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China Ends One Notorious Form Of Detention, But Keeps Others

Falun Gong practitioners watch a video at the Masanjia re-education through labor camp in northeast China's Liaoning province on May 22, 2001.
John Leicester
Falun Gong practitioners watch a video at the Masanjia re-education through labor camp in northeast China's Liaoning province on May 22, 2001.

After more than a half-century and the imprisonment of millions of people without trial, China officially moved to abolish its re-education through labor camp system at the end of last year.

When the Communist Party makes such sweeping policy statements, it pays to be a little skeptical. Last decade, the government abolished one detention system — and then secretly created another.

So, recently I headed out on a re-education through labor camp road trip to try to find out what the government is doing with its labor camps and what is happening to all those prisoners.

My assistant, Yang, drew up an itinerary based on addresses he found online. Once shrouded in secrecy, many camps are now pretty easy to find, thanks to inmates' attorneys, who have posted their locations so relatives can track down loved ones who are inside.

On a cloudless day, I rented a Buick and made my way along the Yan'an expressway, one of Shanghai's main elevated roads. After an hour or so, we exited the highway and passed a new outlet mall with a Gucci anchor store that looked as if it had been plucked out of an American suburb.

Ten minutes after that, we were driving past empty fields dotted with labor camps and prisons with 30-foot-high walls and watch towers.

From a distance, this former labor camp — about an hour outside Shanghai — resembles a suburban residential complex.
Frank Langfitt / NPR
From a distance, this former labor camp — about an hour outside Shanghai — resembles a suburban residential complex.

The juxtaposition of luxury and authoritarianism might seem surreal elsewhere, but in China it's pretty normal and emblematic of the country's mix of repression and hypercapitalism.

I pulled up to the austere, gray stone entrance of a labor camp for juveniles and approached a pair of guards and asked if the camp was still open.

"It isn't now," said one guard. "The sign was taken down."

When I asked what the facility is used for these days, the guard opened his mouth to answer, only to have the other elbow him in the ribs to shut him up.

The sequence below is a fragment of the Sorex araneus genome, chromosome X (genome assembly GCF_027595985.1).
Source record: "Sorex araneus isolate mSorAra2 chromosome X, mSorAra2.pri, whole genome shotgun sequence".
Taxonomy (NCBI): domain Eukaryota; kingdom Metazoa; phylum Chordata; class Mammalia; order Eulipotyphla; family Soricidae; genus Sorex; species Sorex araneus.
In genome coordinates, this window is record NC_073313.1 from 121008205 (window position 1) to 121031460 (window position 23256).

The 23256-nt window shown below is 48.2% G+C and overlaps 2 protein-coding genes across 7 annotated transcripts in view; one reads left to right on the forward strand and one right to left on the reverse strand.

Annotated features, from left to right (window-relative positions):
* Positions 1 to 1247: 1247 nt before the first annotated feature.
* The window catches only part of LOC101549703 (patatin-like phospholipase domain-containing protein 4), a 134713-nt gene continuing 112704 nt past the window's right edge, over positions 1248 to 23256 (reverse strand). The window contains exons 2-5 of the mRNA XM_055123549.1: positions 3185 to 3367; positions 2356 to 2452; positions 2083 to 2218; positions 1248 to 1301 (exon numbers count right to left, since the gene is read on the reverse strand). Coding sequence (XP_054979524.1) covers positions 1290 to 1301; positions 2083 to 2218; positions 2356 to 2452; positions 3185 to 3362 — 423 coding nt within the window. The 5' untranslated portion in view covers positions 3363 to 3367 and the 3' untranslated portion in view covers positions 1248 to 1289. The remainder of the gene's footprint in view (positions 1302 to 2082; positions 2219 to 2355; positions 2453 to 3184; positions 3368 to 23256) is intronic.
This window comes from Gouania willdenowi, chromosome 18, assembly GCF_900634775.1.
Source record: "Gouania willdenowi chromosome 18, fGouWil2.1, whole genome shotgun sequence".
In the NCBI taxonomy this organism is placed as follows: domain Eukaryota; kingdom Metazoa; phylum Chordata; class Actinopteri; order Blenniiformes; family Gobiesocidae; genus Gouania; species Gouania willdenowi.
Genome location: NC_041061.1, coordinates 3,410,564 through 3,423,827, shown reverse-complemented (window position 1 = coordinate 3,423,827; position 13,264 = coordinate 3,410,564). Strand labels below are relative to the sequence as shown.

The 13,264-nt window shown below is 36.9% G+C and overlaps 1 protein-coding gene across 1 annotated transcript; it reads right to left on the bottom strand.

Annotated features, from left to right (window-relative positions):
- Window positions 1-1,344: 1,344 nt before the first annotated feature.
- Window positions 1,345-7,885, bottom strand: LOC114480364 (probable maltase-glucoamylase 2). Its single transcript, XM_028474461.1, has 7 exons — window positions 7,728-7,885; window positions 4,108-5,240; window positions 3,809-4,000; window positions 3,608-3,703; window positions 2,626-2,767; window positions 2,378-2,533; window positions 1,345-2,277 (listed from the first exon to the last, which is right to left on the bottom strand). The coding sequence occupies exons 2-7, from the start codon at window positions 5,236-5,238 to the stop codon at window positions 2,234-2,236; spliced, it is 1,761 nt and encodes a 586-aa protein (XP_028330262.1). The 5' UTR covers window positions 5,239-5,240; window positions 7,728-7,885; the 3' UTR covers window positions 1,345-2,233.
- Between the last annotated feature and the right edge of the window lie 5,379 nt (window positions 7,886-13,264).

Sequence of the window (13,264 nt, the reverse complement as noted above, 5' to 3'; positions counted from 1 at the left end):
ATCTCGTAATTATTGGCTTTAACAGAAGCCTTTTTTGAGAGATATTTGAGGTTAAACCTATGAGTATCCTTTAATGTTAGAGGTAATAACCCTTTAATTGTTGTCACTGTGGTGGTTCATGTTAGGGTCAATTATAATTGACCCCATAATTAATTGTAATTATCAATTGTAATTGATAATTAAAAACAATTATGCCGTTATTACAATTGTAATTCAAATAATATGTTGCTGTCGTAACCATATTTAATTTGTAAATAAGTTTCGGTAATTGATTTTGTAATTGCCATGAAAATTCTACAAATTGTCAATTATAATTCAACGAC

"At the moment, we're not too clear," the second guard said.

Such claims of official ignorance are pretty normal in China, too.

A couple of minutes away, down a two-lane country road, lies the Shanghai No. 3 Re-education Through Labor Camp. It's not what you might expect. Looking through the bars of a side gate, you can see a long boulevard with street lamps and rows of what look like freshly painted townhouses with balconies.

It looks like a suburban housing development. There's even an outdoor basketball court and running track.

The camp, now a drug rehab center, has a basketball court and track. It's not clear whether the facilities are for inmates or employees.
Frank Langfitt / NPR
The camp, now a drug rehab center, has a basketball court and track. It's not clear whether the facilities are for inmates or employees.

There are dozens of cars inside, and a temporary wooden sign says the camp now operates as a drug rehabilitation center.

A nearby convenience store owner, Xu Jinhui, says inmates began pouring out of the camp last summer.

"They were liberated," he says happily. "No more re-education through labor! The government has a new policy. They had to let them out."

Most Chinese would refuse to discuss a politically sensitive subject like this, but Xu, a gregarious 38-year-old, warms to the topic. He says most of the camp's inmates weren't from Shanghai and came to his store looking for help.

"I took them to the bus station," recalls Xu, who adds that the labor camp had given them some traveling money. "They didn't know where they were. They had spent too many years inside the camp, and when they were released all of a sudden, they became disoriented."